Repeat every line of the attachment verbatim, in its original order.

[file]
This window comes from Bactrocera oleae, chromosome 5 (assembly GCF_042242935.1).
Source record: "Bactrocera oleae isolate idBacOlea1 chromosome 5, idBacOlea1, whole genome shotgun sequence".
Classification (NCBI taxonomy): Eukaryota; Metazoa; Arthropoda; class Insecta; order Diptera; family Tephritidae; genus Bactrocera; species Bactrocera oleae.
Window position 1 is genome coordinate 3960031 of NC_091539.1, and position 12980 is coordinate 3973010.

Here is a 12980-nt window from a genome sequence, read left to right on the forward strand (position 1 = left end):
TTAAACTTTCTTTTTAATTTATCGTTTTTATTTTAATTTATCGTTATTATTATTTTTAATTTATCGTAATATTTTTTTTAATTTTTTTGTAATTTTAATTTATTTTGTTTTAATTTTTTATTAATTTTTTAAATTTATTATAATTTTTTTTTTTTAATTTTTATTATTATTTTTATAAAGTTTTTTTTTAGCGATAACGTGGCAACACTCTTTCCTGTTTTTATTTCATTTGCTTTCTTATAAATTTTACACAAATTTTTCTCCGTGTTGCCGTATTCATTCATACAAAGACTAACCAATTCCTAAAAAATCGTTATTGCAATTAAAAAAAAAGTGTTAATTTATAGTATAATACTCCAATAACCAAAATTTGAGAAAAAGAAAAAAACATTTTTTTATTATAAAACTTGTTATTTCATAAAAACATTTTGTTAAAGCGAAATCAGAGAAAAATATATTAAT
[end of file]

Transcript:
This window comes from Bactrocera oleae, chromosome 5 (assembly GCF_042242935.1).
Source record: "Bactrocera oleae isolate idBacOlea1 chromosome 5, idBacOlea1, whole genome shotgun sequence".
Classification (NCBI taxonomy): Eukaryota; Metazoa; Arthropoda; class Insecta; order Diptera; family Tephritidae; genus Bactrocera; species Bactrocera oleae.
Window position 1 is genome coordinate 3960031 of NC_091539.1, and position 12980 is coordinate 3973010.

Here is a 12980-nt window from a genome sequence, read left to right on the forward strand (position 1 = left end):
TTAAACTTTCTTTTTAATTTATCGTTTTTATTTTAATTTATCGTTATTATTATTTTTAATTTATCGTAATATTTTTTTTAATTTTTTTGTAATTTTAATTTATTTTGTTTTAATTTTTTATTAATTTTTTAAATTTATTATAATTTTTTTTTTTTAATTTTTATTATTATTTTTATAAAGTTTTTTTTTAGCGATAACGTGGCAACACTCTTTCCTGTTTTTATTTCATTTGCTTTCTTATAAATTTTACACAAATTTTTCTCCGTGTTGCCGTATTCATTCATACAAAGACTAACCAATTCCTAAAAAATCGTTATTGCAATTAAAAAAAAAGTGTTAATTTATAGTATAATACTCCAATAACCAAAATTTGAGAAAAAGAAAAAAACATTTTTTTATTATAAAACTTGTTATTTCATAAAAACATTTTGTTAAAGCGAAATCAGAGAAAAATATATTAAT